British Columbia

Drunk driver tearfully apologizes to families of 3 people he killed

Samuel Alec pleaded guilty to three counts of impaired driving causing death for a crash that killed his passenger and two cyclists. He had a blood alcohol level of more than three times the legal limit.

Samuel Alec had a blood alcohol level 3 times the legal limit when he crashed near Pemberton, B.C.

Samuel Alec was drunk behind the wheel when he hit two cyclists in May 2015 near Pemberton, B.C. They were both killed, in addition to his passenger. Today he cried as he apologized to their families. (Jane Wolsak)

A man who pleaded guilty to impaired driving causing death for a crash that killed his passenger and two cyclists on Highway 99 in B.C. stood up in court on Thursday and made a tearful apology.

"I understand I killed three people. I am sorry. I have apologized to our creator and also to the three exceptional men," said Samuel Alec, dressed in a dark grey suit and clutching a black eagle feather.

Alec was drunk behind the wheel of a Chevrolet Cavalier when he veered into Ross Chafe, 50, and Kelly Blunden, 53, who were cycling along Highway 99 near Pemberton in May 2015.

Hours after the collision, Alec had a blood alcohol level roughly three times the legal limit.

Chafe and Blunden both died at the scene. Paul Pierre, 52, who was in the passenger seat of Alec's car, also died in the crash.

"I have to express to you, my Lord, that I was drinking for all the wrong reasons. I was doing it to save my marriage. I was doing it for court orders. I was doing it because my life was messed up," Alec told the judge.

He turned to the family of victims in the gallery and sobbed loudly as he apologized.

"This is by far the biggest mistake I have ever made. I apologize. I am sorry."

Defence calls for 4-year sentence

Alec's lawyer, Paul McMurray, continued sentencing submissions on Thursday by asking the judge to consider his client's tumultuous upbringing as an Aboriginal man from the Lil'wat First Nation.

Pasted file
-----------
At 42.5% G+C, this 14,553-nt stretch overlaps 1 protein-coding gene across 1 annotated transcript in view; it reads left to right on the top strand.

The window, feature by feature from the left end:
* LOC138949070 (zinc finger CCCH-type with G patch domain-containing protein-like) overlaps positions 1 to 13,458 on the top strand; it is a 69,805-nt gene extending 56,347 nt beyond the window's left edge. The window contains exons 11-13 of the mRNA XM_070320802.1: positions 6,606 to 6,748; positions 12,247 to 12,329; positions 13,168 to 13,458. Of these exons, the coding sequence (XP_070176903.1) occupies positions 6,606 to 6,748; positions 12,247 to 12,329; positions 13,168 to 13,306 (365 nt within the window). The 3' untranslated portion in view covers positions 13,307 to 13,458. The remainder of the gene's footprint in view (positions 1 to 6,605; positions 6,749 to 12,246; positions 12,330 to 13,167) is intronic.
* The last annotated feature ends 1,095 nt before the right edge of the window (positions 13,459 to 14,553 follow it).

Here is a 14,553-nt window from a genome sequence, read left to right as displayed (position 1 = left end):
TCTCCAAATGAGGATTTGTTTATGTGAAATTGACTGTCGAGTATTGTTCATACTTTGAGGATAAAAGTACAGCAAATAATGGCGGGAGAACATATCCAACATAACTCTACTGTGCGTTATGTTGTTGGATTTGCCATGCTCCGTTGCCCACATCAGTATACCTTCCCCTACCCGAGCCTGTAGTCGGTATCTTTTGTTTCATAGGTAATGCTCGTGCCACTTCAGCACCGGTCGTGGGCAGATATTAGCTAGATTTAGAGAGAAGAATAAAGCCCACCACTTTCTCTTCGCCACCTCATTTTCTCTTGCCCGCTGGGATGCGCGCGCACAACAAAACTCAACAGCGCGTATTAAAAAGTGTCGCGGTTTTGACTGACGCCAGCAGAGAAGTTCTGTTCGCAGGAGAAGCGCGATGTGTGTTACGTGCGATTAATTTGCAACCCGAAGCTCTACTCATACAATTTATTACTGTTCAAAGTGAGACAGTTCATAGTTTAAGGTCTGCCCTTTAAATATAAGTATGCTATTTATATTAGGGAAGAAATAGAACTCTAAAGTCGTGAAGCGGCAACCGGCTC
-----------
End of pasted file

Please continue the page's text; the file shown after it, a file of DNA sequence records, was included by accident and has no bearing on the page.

He also talked about Alec's longtime struggle with alcohol abuse.

From left, Ross Chafe, 50, Paul Pierre, 52, and Kelly Blunden, 53, died in the crash on May 31, 2015. (CBC)

"The circumstances in which he grew up produced an angry, volatile man who had conflict with the law at an early age, conflict within his family and severe substance abuse issues, which he struggled with throughout his life," said McMurray.

"His alcohol abuse, his scars and his demons got the better of him for many years as a result."

Alec has been in custody since August 2015. McMurray is asking for a sentence of two years less a day in addition to the time he's already served, which would amount to a four-year sentence.

That sentence would allow Alec to serve the remainder of his time in a provincial jail, rather than at a federal prison.

McMurray is also asking for a three-year probation period after his release.

Crown lawyers are asking for a sentence of 12 years in prison, minus the time he's already served.

That would be the longest sentence ever handed to someone found guilty of impaired driving causing death in Canada.

McMurray said Alec has been sober since being incarcerated and a long prison sentence would hinder the strides he's made.

"The notion of sentencing an Aboriginal offender and, in particular Mr. Alec, to a lengthy period of incarceration in a penitentiary will likely not achieve any benefit to him in terms of his rehabilitation."

Alec's troubled background

Alec's mother, Georgina Alec, testified at Thursday's hearing about the abuse she endured at a Fraser Valley residential school and how that affected her ability to be a parent.

The mother of Samuel Alec, Georgina Alec, testified at Thursday's sentencing hearing. She apologized to the families of the victims. (Jane Wolsak)

"I learned my parenting skills from those priests and nuns — to be abusive. To be put down. I know I wasn't a good mother," she said.

Samuel Alec cried as his 77-year-old mother recounted her experiences in residential school and her own struggles with alcohol abuse.

The court heard how Alec's father died of liver cirrhosis when he was two years old, and that he suffered abuse at the hands of his stepfather — Georgina's second husband.

At the end of her testimony, Georgina stood up and apologized to the families of the victims.

"As a mother I want to apologize to the family of these bikers. I lost a son in a car accident in 1995," said Alec.

"I hope someday that we can have a conversation."

Justice William Ehrcke has reserved his decision until later in April.